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Chad - UN Refugee Agency Moves Staff

Turmoil In Chad Leads UN Refugee Agency To Temporarily Move Some Staff

New York, Nov 28 2006 10:00PM

The United Nations High Commissioner for Refugees (UNHCR) announced today that it is temporarily relocating some of its staff from eastern Chad amid mounting concern at the recent turmoil in the area.

The situation inside the Chadian town of Abeche was calm this morning, UNHCR spokeswoman Jennifer Pagonis told reporters in Geneva, days after it was briefly occupied by rebel forces and then re-taken by Government troops.

Mobs of local residents looted the warehouses in Abeche belonging to UNHCR and the UN World Food Programme (WFP), pillaging nearly 500 tons of food and other supplies between them.

Ms. Pagonis said an inventory is being carried out to determine how much was lost, but an early estimate indicates that the UNHCR warehouse contained $1.3 million of relief items. Even the wheels of humanitarian vehicles parked outside were removed, along with their batteries.

An appeal by Chadian authorities for looters to leave stolen items in the streets to be collected later by aid agencies and the army has been unsuccessful so far, with only a small number of items returned.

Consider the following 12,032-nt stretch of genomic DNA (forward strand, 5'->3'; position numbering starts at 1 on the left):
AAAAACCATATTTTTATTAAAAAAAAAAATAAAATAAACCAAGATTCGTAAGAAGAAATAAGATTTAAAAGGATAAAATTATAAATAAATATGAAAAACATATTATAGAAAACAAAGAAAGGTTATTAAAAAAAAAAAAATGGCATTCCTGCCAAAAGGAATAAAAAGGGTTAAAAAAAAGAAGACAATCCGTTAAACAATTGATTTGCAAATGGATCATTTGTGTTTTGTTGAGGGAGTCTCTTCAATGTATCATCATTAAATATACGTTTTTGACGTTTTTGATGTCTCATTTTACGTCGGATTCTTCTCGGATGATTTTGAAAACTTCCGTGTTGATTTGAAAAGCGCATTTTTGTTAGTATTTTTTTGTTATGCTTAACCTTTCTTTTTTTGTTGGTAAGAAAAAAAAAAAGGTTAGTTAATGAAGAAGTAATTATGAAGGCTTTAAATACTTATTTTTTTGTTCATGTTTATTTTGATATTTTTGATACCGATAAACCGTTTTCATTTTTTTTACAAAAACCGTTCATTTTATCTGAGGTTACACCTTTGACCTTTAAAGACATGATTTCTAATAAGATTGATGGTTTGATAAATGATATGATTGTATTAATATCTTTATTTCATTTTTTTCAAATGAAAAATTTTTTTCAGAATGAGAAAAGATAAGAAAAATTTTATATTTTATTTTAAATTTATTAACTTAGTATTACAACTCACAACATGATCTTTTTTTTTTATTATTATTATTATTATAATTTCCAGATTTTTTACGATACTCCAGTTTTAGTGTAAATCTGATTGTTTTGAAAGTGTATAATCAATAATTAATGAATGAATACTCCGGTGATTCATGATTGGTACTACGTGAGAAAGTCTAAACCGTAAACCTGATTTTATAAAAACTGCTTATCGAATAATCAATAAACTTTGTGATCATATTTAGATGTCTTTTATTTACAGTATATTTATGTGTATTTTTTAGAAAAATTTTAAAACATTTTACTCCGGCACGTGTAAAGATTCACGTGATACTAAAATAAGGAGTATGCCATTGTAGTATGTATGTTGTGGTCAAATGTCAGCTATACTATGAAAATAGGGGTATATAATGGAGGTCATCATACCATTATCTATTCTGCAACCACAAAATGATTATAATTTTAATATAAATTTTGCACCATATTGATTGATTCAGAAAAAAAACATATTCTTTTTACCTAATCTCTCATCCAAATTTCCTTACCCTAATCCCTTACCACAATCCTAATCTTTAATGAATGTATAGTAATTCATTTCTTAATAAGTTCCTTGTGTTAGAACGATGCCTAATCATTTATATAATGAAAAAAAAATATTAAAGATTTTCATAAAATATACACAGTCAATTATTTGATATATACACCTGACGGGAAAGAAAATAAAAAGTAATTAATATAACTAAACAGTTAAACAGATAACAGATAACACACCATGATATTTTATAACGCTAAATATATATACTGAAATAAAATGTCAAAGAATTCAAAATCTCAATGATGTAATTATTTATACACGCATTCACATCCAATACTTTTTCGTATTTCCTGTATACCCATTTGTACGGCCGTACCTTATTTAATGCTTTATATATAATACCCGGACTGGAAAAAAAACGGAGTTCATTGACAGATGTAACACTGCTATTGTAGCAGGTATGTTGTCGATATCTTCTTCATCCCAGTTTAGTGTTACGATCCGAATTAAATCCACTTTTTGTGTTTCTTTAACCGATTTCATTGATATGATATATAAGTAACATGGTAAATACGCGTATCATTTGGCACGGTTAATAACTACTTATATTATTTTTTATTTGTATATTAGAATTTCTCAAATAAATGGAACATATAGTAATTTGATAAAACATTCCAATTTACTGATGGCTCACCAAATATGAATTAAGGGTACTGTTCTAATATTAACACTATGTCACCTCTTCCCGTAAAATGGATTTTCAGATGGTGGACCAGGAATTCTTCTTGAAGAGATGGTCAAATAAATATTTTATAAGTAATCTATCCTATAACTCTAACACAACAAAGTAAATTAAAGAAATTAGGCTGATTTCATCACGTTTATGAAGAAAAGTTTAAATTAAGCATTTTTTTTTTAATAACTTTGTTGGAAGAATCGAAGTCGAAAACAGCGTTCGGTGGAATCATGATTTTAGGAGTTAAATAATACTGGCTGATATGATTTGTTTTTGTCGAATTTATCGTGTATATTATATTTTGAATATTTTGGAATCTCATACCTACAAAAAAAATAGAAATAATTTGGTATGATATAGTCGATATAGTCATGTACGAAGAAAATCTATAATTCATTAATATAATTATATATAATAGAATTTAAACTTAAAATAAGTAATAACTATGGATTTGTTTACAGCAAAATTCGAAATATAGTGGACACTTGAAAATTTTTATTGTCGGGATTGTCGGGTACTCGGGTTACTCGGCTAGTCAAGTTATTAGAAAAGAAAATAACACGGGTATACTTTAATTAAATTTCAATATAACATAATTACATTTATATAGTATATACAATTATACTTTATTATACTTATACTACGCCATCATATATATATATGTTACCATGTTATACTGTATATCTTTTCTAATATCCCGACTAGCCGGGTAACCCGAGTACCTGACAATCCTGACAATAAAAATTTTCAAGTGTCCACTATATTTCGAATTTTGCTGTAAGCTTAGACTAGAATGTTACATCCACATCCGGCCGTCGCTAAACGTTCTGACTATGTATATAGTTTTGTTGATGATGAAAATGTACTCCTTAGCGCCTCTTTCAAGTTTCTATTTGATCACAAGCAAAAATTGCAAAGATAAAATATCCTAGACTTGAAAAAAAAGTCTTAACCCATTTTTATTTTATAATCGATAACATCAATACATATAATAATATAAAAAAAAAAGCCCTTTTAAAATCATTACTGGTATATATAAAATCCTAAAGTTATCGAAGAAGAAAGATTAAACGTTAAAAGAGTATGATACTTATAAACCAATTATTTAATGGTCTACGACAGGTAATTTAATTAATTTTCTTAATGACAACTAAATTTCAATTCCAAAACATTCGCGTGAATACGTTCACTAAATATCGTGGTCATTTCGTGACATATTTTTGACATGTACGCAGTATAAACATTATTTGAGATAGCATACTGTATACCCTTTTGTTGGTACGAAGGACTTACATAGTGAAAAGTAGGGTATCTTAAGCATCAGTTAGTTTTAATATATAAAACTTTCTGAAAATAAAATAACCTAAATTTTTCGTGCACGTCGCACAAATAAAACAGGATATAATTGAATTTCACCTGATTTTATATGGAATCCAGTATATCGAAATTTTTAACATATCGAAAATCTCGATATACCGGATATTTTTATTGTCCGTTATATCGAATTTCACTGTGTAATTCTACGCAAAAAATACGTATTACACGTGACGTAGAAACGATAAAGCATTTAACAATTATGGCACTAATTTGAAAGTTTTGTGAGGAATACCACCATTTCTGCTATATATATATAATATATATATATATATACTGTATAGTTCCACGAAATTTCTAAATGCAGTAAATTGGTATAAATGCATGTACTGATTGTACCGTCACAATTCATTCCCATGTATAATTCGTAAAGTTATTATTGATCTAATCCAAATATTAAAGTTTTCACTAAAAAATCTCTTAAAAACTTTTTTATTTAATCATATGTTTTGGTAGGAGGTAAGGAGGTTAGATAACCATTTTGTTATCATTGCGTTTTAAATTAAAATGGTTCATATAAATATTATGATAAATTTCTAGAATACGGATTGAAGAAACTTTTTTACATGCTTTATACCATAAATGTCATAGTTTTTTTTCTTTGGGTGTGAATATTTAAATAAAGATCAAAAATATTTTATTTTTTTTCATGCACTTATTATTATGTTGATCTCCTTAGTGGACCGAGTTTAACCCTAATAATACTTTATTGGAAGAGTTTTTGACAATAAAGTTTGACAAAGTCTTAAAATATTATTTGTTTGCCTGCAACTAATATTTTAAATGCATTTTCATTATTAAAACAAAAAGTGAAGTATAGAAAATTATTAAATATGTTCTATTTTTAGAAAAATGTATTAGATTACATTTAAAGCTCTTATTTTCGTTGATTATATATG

Ms. Pagonis also said that the security situation outside Abeche is uncertain, with reports that both the Chadian military and rebel groups might be present. This area is home to more than 300,000 refugees from Sudan and the Central African Republic (CAR) and internally displaced persons (IDPs).

The refugee agency is now temporarily relocating some of its international staff from eastern Chad to the capital, N’Djamena. Relatives of staff working in N’Djamena have already been moved to Yaoundé, the capital of neighbouring Cameroon.

Ms. Pagonis said that some international specialists, especially in the fields of logistics and supply, are being brought into eastern Chad at the same time because of the looting of the warehouses.

“We need to quickly get back up to adequate levels so there will be no break in the aid pipeline,” she said.

Ends

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